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Leaving your estate in trust to avoid family feuds

3rd February 2014 - Christopher Hall
Leaving your estate in trust to avoid family feuds

Inheritance issues are in the headlines following the reading of Nelson Mandelas will. They highlight problems that are becoming increasingly common with the rising number of blended families following remarriage.

Commentators have pointed to Mandelas decision to exclude his second wife Winnie from the will, and the restrictions he placed on legacies to some of his surviving children.

Mandela left much of his estate in trust, and these can be a simple and effective solution to the problem of providing for a husband or wife in a subsequent marriage, whilst still making sure that children from an earlier relationship do not miss out. They can also be useful where there are concerns about a child inheriting a large amount of cash.

For a couple with children from previous relationships, part or all of their estate can be left in trust for the survivor, and then to their respective children following the survivors death. This means that the surviving partner can benefit from the assets – such as staying on in the home or receiving income from investments – but the children will be sure they receive their parents estate in due course.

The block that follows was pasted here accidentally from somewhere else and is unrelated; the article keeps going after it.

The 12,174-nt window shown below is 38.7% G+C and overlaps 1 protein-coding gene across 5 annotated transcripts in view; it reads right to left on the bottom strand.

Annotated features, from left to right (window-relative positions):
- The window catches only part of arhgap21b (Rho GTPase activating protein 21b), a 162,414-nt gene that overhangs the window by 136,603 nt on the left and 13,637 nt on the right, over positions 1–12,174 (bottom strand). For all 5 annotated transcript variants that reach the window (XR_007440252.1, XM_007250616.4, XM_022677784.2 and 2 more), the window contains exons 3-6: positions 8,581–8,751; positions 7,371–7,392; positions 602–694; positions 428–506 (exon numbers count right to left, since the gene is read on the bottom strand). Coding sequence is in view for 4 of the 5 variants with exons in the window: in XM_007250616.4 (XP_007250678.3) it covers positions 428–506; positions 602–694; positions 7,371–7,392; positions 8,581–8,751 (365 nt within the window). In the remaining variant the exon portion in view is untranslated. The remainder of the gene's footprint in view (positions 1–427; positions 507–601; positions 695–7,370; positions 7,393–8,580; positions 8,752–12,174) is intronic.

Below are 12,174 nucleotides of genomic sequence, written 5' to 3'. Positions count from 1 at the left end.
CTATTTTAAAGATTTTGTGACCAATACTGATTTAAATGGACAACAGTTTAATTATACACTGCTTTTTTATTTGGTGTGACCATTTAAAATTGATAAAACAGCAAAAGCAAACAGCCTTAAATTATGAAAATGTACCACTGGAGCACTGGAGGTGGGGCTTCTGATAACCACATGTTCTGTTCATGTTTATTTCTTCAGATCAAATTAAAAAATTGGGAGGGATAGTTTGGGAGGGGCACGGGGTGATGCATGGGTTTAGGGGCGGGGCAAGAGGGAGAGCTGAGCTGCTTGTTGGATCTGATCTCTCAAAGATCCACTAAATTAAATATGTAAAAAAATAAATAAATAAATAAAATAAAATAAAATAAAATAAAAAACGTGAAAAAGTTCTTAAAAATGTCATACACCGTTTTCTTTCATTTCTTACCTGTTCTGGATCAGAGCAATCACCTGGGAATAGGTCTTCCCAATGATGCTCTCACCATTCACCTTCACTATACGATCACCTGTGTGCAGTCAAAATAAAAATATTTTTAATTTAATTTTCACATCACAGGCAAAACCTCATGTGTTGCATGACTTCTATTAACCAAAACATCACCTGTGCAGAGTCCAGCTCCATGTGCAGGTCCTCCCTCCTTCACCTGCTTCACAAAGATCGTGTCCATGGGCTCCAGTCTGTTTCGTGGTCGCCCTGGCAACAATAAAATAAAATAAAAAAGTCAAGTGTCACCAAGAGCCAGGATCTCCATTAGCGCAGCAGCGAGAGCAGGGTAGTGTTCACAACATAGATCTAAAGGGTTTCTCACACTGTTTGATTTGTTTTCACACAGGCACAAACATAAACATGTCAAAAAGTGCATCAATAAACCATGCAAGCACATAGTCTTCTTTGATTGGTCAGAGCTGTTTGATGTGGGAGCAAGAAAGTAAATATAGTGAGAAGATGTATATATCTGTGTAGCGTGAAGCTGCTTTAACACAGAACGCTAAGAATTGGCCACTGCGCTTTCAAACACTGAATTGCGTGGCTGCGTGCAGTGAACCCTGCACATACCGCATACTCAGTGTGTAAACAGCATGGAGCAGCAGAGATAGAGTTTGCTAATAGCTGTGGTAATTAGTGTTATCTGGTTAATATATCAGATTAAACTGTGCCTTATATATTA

It is clear that Nelson Mandela had given a lot of thought to the matter. He dealt with many of the gifts before he died, and put money into trust where he thought there might be problems. Although many headlines have pointed to Winnie Mandela being excluded, it is not at all unusual for a previous wife to be excluded, as the divorce settlement should have taken that into account. The important thing to think through is what will happen to inheritance for children, when there is a subsequent marriage. You are having to satisfy two different families, so taking time to discuss the options and making sure everyone knows your intentions, can help avoid disputes after you die.

If there is a dispute, then where a partner or family member was being maintained financially and feels they have not received what is known as reasonable provision in a will, they can bring a claim under the Inheritance (Provision for Family and Dependants) Act 1975. Any claims must be made within six months of the date of the grant of probate and ideally made before the estate has been distributed. If a couple were not married, then to make a claim the survivor would have to show they were living together throughout the previous two years.

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